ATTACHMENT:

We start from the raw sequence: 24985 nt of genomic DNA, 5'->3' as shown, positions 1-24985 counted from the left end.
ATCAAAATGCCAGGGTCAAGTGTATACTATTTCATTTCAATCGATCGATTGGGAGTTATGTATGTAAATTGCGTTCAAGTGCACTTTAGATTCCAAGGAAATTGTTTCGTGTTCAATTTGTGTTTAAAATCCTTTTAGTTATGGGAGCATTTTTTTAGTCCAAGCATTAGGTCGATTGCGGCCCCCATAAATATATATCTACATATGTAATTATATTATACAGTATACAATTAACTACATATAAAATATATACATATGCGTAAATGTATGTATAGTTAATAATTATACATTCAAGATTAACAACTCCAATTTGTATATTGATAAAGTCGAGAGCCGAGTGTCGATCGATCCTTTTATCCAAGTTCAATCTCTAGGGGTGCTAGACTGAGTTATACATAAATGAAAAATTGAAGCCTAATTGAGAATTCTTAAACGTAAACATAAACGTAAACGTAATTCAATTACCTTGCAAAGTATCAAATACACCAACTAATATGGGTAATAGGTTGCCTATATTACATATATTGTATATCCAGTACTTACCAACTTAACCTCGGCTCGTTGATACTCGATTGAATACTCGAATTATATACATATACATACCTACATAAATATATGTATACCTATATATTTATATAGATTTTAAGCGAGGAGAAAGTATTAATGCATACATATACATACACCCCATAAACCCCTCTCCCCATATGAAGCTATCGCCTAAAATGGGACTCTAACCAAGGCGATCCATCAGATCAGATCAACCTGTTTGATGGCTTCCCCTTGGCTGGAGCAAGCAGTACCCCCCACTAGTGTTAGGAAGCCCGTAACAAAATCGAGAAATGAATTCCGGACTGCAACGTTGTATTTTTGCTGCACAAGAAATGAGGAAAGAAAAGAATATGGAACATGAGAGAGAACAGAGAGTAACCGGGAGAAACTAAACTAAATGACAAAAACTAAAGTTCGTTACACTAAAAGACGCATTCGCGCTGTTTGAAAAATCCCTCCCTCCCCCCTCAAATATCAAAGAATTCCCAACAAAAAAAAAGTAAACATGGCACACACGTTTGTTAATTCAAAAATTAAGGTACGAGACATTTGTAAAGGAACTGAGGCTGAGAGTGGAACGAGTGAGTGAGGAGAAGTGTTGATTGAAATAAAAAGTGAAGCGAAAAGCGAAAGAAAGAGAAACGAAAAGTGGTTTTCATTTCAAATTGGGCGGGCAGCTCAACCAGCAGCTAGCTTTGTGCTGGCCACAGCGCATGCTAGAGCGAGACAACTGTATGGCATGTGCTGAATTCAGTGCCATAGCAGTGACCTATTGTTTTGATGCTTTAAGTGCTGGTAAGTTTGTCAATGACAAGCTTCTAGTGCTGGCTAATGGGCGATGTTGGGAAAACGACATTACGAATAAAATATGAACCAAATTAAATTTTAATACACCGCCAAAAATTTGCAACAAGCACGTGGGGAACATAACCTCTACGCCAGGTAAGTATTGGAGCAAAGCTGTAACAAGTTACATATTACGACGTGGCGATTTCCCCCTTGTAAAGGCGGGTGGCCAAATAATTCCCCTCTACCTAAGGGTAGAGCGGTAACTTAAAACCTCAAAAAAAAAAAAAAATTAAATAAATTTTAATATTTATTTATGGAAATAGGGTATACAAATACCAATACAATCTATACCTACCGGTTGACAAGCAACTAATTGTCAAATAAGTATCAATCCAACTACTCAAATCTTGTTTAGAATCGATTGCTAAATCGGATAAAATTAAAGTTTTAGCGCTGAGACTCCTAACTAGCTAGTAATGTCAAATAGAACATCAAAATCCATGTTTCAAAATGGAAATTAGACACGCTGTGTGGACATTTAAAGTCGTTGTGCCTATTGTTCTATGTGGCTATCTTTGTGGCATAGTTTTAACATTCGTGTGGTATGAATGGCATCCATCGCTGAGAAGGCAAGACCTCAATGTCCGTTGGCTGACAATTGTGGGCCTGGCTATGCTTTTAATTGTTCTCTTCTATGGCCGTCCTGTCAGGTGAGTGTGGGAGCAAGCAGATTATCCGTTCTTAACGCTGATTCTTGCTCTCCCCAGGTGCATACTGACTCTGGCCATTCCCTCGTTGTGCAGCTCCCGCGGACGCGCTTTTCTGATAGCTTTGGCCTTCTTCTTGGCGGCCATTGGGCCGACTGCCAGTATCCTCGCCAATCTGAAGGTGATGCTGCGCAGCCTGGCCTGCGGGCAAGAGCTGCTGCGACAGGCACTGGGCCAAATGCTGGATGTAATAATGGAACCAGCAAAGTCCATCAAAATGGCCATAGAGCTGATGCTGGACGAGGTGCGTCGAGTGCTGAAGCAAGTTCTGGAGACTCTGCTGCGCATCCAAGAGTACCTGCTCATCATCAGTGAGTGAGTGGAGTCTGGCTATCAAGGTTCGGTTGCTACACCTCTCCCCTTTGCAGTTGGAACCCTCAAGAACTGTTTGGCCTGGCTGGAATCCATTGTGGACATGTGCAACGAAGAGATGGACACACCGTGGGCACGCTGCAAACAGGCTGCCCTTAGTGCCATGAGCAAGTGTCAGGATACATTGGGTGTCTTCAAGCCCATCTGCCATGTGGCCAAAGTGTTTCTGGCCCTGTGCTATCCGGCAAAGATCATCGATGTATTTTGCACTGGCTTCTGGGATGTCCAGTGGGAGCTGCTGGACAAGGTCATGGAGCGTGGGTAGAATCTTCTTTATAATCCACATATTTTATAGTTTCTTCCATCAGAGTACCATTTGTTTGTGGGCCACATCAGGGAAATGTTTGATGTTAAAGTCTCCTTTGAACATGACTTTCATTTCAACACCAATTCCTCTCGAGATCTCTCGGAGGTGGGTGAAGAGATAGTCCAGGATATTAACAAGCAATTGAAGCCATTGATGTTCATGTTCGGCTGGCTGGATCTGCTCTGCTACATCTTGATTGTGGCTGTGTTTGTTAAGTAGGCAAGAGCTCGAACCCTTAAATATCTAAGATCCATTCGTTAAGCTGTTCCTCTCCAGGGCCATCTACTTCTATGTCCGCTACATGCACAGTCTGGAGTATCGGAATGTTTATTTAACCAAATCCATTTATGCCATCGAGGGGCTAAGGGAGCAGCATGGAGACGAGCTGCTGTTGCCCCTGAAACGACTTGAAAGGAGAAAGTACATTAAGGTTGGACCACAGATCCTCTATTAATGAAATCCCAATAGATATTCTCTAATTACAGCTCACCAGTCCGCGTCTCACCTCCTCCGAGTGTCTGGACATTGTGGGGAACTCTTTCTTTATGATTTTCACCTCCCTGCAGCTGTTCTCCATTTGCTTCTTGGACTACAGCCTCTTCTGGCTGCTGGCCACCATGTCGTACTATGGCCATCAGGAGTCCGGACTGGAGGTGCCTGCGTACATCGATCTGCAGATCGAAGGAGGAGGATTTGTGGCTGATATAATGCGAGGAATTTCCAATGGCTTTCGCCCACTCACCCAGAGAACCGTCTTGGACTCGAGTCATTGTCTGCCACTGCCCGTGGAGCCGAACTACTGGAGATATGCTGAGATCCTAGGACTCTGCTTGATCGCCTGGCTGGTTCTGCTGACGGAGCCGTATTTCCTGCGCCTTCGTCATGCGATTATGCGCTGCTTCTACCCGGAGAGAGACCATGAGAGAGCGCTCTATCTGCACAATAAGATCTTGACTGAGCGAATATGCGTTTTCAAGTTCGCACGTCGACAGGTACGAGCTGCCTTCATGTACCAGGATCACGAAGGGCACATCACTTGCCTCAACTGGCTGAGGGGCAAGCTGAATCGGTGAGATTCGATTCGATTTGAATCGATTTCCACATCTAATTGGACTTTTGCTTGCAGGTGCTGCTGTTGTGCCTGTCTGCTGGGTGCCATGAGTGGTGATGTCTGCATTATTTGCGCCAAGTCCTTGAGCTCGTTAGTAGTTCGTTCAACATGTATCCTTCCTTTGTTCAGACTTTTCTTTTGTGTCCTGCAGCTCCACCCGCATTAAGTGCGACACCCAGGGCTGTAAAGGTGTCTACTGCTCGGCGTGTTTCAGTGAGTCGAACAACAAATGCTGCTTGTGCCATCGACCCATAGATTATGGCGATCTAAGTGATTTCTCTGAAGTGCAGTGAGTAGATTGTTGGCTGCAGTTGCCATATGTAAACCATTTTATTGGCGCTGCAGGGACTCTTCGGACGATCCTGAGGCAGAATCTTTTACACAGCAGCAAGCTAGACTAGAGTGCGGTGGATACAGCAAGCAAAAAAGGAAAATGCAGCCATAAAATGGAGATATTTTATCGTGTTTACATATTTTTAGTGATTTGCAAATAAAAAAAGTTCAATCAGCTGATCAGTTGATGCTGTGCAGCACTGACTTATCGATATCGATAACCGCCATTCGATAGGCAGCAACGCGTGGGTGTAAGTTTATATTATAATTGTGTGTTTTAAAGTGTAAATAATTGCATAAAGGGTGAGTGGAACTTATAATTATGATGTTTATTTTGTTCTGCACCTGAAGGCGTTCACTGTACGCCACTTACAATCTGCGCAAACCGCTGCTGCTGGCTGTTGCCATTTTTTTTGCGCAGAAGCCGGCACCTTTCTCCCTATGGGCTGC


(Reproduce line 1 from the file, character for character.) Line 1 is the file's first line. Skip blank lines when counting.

We start from the raw sequence: 24985 nt of genomic DNA, 5'->3' as shown, positions 1-24985 counted from the left end.